COVID-19-safe controller: switch lamps and other devices on and off by using gestures instead of pressing buttons (on a remote control).

Today, with the coronavirus going on and the whole world being locked down, touchless control probably has a bright future as it can help prevent contamination through physical contact. As I had two Tactigon One wireless motion controller modules lying on my desk, I thought it would be a good opportunity to try to use them for controlling something without touching it.

The Tactigon One 'Wearable Gesture & Motion Controller' from Next Industries (Italy) is a kind of 3D wireless mouse that lets you control a computer or some other device or machine with gestures. It features Bluetooth Low Energy (BLE) and has 3D motion sensors in the shape of a gyroscope, accelerometer and magnetometer. It also comes with a rechargeable Li-Ion battery and some other stuff.


The device to control that I quickly cobbled up consists of two mains-powered lamps where each lamp is switched by a solid-state relay. The reason for this was that I had a suitable module for that left over from a previous project.

The Tactigon communicates over Bluetooth and so I set up my Raspberry Pi 4 for this as it has Bluetooth built in.

The software for the device itself can be written in the Arduino IDE thanks to a special Boards Package.

Preparing the Raspberry Pi for Bluetooth is, unfortunately, a project in itself. It starts by installing the BlueZ protocol stack. The first time I tried I apparently did something wrong and I ended up in a library dependency war with bluealsa. The second time, on a fresh Pi operating system, I did not run into bluealsa, and evertyhing went fine.

You must also install bluepy so you can use BLE with Python. However, it seems that the current version 1.3.0 of bluepy doesn’t work with my setup, and I had to install version 1.2.0 instead. This means that you cannot “pip install” it, but you have to build it yourself from the source code and then install it, like this:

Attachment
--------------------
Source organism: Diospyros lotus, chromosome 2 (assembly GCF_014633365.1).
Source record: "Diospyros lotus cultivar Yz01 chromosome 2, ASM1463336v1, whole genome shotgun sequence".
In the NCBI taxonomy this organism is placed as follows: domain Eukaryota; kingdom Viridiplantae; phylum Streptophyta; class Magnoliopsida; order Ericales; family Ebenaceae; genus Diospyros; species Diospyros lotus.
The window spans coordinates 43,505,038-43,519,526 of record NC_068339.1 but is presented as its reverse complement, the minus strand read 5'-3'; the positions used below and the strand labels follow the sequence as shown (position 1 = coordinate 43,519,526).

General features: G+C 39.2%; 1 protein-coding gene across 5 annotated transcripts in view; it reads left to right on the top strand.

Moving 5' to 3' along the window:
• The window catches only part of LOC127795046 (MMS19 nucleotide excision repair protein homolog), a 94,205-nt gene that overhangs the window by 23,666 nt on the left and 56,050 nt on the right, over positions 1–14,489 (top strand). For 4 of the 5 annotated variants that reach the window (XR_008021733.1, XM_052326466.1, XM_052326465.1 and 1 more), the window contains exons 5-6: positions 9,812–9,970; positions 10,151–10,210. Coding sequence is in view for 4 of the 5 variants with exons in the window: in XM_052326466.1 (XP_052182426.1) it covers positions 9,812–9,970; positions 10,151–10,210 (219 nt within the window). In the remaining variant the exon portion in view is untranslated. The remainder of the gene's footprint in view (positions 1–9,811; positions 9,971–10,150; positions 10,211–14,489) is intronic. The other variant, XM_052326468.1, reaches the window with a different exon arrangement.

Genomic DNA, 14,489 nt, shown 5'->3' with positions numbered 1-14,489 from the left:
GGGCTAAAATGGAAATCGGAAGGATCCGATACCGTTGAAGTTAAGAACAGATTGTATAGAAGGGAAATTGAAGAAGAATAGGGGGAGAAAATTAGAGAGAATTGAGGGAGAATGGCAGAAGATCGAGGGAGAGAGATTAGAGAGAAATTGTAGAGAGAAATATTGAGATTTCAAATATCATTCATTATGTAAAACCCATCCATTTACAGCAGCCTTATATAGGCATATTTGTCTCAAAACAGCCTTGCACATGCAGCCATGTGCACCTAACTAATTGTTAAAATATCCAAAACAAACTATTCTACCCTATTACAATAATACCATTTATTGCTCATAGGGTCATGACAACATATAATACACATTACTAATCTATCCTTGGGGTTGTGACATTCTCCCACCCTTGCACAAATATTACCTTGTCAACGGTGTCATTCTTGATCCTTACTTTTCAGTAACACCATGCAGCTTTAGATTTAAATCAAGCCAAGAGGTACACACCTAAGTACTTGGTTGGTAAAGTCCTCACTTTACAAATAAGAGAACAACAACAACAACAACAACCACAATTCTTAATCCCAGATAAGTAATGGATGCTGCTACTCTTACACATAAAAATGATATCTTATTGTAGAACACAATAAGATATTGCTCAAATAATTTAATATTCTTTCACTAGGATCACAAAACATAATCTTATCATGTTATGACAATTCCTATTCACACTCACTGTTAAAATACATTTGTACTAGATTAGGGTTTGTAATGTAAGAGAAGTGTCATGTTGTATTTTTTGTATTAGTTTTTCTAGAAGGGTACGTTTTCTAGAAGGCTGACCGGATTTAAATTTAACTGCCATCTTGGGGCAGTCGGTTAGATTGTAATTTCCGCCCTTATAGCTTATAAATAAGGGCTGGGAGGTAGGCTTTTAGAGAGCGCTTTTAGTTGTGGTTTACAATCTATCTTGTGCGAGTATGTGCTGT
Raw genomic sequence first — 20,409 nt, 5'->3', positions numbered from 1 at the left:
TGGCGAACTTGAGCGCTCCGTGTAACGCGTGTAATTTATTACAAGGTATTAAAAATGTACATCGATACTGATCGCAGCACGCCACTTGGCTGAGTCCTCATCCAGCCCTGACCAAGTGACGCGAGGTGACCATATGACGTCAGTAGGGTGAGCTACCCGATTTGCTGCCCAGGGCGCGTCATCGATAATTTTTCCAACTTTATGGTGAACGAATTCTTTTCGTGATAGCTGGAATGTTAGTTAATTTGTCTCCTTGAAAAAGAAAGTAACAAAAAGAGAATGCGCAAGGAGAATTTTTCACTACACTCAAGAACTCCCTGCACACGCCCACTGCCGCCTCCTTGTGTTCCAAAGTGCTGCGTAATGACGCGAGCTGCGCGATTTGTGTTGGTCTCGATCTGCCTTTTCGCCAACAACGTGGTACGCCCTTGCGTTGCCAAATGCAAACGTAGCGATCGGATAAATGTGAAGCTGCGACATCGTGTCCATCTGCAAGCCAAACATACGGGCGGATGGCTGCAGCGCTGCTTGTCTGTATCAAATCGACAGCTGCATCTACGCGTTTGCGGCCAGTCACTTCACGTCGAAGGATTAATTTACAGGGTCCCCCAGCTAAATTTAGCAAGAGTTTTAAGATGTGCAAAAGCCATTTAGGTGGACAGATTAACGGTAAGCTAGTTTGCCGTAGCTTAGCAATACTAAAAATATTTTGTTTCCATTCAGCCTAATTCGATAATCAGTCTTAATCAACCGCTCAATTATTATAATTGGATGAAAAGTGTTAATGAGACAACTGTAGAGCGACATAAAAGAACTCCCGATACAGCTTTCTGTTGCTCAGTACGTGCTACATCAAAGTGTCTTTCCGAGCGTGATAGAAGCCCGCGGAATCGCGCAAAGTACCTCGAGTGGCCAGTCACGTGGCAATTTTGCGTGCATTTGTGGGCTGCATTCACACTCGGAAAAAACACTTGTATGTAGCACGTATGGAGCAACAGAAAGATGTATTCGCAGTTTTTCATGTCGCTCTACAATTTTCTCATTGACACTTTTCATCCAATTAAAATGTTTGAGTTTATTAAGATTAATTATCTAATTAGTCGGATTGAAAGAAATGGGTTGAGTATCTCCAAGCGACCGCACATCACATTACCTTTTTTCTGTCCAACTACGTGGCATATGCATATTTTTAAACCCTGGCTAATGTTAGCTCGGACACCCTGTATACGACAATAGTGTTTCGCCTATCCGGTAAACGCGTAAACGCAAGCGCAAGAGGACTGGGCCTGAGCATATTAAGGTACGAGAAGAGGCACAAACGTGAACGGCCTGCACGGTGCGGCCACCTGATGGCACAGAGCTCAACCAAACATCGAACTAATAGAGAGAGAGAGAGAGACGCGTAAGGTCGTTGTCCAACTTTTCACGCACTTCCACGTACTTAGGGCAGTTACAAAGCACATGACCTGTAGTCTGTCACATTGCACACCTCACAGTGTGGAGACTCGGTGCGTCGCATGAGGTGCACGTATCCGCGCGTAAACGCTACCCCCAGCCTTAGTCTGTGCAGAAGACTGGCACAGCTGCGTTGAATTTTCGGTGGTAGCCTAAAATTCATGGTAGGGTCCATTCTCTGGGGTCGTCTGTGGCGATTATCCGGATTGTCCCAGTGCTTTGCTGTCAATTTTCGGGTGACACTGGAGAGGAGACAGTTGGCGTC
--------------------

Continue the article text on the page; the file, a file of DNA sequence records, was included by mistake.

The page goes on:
$ cd ~
$ wget https://github.com/IanHarvey/bluepy/archive/v/1.2.0.tar.gz
$ tar -xvf bluepy-v-1.2.0.tar.gz
$ cd bluepy-v-1.2.0
$ python setup.py build
$ sudo python setup.py install

I based my remote control on an example from the Tactigon website. I modified the Arduino sketch to better define the gestures. For toggling the lamps, I created a kind of key turn gesture. Turn right to light the lamp on the right, turn left to light the other. To switch them both on you flip the board up, to switch both lamps off, flip the board down. Actually, these are not really gestures, because when you keep the board steady in the same position, the command will be repeated every 500 ms.

When a gesture is detected it is transmitted as a two-byte value to the client who will decode it and take the corresponding action, which is in this case switching on or off one or two lamps.

The BLE client must be paired to the Tactigon so that only one device is authorized to control the lamps. You do this by specifying the module’s MAC address, a 12-digit hexadecimal number, on the client side.

My gesture-controlled lamps work fine. Note that this is a rather simple example of what you can do with a Tactigon One as the board features a 9D inertial measurement unit (10D with the pressure sensor) and I only used the accelerometer.

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